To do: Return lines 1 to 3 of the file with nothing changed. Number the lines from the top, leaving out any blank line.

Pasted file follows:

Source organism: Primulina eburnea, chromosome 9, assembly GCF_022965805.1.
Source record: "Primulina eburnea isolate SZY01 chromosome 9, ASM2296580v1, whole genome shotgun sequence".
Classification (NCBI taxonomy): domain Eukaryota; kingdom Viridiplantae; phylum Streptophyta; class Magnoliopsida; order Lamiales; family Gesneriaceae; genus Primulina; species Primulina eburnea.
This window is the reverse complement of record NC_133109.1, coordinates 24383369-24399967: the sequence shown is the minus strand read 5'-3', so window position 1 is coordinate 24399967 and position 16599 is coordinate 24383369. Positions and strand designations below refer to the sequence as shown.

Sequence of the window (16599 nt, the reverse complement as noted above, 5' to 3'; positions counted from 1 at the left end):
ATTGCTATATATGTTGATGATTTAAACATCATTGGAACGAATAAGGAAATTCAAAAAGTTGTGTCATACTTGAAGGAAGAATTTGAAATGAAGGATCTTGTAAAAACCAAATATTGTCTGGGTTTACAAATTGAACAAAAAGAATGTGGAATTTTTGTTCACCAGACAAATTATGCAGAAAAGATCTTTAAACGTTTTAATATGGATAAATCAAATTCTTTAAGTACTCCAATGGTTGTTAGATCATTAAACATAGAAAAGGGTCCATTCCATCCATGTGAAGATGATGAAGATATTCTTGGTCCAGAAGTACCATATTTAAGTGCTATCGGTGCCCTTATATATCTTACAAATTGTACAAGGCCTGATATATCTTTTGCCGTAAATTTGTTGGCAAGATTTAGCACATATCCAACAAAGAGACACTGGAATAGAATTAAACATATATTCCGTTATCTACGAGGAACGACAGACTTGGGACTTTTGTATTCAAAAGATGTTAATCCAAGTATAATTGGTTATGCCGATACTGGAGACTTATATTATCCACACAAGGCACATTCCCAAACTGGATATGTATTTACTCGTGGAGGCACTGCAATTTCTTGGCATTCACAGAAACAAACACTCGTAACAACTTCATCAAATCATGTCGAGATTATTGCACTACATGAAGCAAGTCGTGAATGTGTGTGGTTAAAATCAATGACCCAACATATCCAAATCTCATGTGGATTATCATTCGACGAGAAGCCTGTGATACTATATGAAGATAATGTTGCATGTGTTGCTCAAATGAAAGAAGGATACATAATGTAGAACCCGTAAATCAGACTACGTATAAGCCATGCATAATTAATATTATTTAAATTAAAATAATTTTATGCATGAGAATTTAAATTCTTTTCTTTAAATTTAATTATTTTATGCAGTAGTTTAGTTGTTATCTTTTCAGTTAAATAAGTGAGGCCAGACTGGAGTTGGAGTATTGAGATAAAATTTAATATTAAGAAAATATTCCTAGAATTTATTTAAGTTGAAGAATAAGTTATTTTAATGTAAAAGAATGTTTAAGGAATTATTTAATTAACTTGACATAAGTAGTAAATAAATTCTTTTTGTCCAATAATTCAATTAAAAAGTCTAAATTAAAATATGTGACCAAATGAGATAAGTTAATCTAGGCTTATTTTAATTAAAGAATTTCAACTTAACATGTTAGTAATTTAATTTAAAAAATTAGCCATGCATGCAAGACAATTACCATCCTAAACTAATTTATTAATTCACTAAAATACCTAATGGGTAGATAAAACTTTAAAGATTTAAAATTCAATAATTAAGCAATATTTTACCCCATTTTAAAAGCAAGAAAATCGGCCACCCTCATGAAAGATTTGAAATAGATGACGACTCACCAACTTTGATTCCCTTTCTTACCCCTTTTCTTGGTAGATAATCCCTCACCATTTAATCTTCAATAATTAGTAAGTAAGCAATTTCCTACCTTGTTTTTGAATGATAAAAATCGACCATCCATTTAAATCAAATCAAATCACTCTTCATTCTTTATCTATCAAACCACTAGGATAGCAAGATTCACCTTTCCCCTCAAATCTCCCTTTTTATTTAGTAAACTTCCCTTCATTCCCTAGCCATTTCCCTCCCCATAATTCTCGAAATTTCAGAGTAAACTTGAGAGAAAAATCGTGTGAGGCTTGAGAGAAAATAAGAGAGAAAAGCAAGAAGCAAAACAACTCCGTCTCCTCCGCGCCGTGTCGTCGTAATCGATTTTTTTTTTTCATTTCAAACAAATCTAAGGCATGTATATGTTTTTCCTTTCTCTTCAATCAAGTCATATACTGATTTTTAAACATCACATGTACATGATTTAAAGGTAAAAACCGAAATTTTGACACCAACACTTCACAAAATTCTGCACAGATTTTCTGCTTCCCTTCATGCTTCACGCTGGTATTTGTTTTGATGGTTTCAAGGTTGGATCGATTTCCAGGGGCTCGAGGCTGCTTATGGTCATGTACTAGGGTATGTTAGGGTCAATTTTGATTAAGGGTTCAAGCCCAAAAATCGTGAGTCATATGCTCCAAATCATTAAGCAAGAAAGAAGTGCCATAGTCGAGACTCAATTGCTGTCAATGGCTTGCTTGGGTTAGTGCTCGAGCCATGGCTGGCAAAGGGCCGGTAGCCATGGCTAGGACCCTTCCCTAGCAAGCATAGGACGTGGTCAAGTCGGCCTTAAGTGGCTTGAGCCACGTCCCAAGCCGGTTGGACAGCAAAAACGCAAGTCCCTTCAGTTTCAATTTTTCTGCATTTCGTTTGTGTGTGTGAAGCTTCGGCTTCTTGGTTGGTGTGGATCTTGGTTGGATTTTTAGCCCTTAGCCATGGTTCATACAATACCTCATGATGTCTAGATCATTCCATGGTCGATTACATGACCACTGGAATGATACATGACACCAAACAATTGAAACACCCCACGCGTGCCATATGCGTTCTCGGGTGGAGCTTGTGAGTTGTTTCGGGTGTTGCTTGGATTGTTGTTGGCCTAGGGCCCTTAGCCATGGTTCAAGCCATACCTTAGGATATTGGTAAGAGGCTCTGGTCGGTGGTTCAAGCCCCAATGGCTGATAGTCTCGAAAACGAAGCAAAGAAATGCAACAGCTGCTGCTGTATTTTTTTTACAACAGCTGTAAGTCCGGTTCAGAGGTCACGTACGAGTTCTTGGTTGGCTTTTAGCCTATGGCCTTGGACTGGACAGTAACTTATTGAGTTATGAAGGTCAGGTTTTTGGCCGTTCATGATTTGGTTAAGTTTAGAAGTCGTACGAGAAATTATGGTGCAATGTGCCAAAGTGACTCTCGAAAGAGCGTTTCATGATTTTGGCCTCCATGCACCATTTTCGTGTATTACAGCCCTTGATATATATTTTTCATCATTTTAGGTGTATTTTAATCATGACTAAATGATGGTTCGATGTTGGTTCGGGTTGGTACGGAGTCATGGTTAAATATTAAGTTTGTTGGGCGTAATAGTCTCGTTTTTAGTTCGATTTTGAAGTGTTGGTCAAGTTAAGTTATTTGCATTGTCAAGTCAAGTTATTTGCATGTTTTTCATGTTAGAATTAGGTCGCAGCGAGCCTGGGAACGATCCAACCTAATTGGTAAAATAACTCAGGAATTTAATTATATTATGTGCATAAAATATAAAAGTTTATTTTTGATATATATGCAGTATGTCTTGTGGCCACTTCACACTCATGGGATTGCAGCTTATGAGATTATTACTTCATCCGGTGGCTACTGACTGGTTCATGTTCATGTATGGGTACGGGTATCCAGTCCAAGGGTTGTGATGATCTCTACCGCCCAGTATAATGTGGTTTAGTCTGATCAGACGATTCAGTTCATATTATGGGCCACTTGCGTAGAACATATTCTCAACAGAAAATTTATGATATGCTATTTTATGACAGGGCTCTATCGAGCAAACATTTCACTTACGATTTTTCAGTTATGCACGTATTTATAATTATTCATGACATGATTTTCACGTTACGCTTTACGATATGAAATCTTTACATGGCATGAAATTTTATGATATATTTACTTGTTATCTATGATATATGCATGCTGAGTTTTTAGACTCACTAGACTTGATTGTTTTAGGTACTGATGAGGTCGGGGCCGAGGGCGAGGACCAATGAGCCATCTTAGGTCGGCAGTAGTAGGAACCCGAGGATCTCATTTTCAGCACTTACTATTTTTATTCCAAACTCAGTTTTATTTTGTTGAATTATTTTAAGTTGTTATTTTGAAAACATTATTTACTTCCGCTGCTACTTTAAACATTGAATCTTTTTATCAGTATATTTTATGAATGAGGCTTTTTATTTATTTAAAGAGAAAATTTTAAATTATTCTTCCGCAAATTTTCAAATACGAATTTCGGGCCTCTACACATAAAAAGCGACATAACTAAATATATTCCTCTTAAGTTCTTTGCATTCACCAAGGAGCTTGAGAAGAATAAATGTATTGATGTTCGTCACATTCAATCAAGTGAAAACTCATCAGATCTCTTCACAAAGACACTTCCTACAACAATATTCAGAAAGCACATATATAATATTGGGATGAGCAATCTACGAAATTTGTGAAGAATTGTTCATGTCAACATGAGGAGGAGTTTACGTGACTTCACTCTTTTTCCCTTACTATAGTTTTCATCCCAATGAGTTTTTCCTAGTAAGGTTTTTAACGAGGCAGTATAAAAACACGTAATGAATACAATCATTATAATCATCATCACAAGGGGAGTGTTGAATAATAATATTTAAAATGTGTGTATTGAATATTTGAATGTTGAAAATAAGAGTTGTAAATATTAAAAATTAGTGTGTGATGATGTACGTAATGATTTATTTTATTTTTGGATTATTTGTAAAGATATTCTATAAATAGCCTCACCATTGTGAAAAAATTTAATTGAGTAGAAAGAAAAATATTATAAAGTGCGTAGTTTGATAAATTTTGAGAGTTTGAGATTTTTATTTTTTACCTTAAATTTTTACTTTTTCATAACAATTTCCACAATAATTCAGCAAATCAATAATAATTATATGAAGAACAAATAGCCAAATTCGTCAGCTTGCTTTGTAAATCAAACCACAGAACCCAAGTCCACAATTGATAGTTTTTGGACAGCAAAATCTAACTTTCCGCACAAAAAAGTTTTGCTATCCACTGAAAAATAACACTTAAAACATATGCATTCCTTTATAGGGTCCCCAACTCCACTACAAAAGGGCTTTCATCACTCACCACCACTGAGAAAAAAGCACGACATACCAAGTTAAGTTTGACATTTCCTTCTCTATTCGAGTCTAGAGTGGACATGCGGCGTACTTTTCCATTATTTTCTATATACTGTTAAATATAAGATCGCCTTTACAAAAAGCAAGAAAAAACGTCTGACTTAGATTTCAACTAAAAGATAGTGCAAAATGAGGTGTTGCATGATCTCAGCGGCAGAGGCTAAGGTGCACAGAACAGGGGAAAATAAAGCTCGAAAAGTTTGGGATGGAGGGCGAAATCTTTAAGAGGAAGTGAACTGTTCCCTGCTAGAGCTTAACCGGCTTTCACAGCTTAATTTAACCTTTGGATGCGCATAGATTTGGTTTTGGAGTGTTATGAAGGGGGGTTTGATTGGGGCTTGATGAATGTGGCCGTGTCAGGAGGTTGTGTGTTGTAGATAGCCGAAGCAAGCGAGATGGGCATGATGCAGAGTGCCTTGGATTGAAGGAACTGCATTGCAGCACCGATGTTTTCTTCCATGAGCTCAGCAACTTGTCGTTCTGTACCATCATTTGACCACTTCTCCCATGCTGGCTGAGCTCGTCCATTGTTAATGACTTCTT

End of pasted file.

Source organism: Primulina eburnea, chromosome 9, assembly GCF_022965805.1.
Source record: "Primulina eburnea isolate SZY01 chromosome 9, ASM2296580v1, whole genome shotgun sequence".
Classification (NCBI taxonomy): domain Eukaryota; kingdom Viridiplantae; phylum Streptophyta; class Magnoliopsida; order Lamiales; family Gesneriaceae; genus Primulina; species Primulina eburnea.